Eodread, Earendel, Lindrial, Isilmacil - Horizon
    Thattickles


  10. #135
    Join Date
    Jun 2011
    Location
    Bristol, England
    Posts
    7,102
    Quote Originally Posted by Angadan View Post
    (1) Yes, but the world can be filled with people of note, who nonetheless go about their lives without fanfire. In my military career, I'm known some real heroes, I mean honest to god super cool cats who did wondrous things. To run into many of them on the street, you might think they were lawn guys or insurance adjustors (who can also be cool people, don't get me wrong). Don't think all books can be judged by their covers.
    Sorry, but that hardly applies that given the fuss the game makes about the player-characters. It doesn't make them out to be quiet, unassuming heroes - there's all that Hero of Eriador business, remember? Hero with a capital 'H', the comic-book variety.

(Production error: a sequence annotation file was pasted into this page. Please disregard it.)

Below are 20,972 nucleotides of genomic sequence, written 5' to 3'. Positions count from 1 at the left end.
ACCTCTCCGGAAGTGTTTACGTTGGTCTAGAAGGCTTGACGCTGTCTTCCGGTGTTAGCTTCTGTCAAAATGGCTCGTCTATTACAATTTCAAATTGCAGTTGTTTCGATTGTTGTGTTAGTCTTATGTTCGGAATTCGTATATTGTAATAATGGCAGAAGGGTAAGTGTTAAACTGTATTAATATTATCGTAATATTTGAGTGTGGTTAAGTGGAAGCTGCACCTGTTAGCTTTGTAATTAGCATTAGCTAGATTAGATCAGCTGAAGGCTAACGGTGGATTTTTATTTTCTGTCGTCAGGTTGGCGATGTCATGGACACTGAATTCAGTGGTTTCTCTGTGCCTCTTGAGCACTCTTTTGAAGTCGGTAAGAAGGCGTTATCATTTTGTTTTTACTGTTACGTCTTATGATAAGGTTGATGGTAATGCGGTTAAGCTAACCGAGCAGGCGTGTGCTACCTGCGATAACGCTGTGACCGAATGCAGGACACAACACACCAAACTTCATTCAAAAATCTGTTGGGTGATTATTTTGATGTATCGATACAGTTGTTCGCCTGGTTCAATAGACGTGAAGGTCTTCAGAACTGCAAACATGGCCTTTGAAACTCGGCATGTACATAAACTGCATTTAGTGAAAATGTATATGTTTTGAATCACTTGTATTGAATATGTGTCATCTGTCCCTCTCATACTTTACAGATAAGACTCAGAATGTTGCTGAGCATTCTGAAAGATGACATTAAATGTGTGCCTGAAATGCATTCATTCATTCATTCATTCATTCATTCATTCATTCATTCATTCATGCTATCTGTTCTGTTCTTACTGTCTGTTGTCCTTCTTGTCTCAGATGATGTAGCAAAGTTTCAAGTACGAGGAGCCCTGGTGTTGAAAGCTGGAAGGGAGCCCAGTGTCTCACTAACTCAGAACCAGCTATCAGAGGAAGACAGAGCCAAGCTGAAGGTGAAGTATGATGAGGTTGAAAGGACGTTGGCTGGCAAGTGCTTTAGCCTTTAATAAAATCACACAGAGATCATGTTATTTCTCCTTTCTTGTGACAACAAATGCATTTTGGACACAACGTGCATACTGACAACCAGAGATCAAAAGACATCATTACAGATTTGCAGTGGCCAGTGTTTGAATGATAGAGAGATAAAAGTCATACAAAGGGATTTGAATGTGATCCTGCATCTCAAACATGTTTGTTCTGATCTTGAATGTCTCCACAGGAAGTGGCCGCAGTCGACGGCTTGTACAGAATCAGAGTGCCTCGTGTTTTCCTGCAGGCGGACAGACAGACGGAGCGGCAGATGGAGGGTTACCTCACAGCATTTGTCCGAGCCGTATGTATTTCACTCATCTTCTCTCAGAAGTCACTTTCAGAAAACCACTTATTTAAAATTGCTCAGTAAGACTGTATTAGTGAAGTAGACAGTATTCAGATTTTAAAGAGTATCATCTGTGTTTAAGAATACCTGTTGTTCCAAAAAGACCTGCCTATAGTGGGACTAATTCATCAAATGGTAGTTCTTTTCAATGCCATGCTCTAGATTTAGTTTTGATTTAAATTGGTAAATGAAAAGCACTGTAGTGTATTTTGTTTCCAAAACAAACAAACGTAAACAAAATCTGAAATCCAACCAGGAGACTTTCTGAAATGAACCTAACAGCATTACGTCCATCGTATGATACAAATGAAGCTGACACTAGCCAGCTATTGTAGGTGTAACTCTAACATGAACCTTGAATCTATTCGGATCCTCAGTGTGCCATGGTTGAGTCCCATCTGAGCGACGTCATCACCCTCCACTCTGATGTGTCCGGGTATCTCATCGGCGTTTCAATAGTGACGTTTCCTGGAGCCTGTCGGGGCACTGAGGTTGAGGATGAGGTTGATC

(2) Agreed. We are extraordinary. I can live with that. I think the lore can too, even if I end up at Helm's Deep. This is the one I fully agree with.
    Well no, lore can't really live with that because extraordinary heroes do great deeds, get noticed and get tales told about them. That's rather than point of the thread.

    (3) Here's one I only half-agree with. Yes, elves and dwarves are uncommon in Rohan. But not necessarily lore-breakingly so. Not going to belabor the host of points made over two threads and the past three days, please feel free to refer to the rest of this thread and the 20 questions one if you haven't already followed our debates on this particular point. As for our gear being super-cool and shiny, I don't know about you but some of my toons tend to wear subdued clothing that blends into the terrain, and the others have very high quality armour that is nevertheless plain and unadorned. None of them is garishly dressed or outfitted.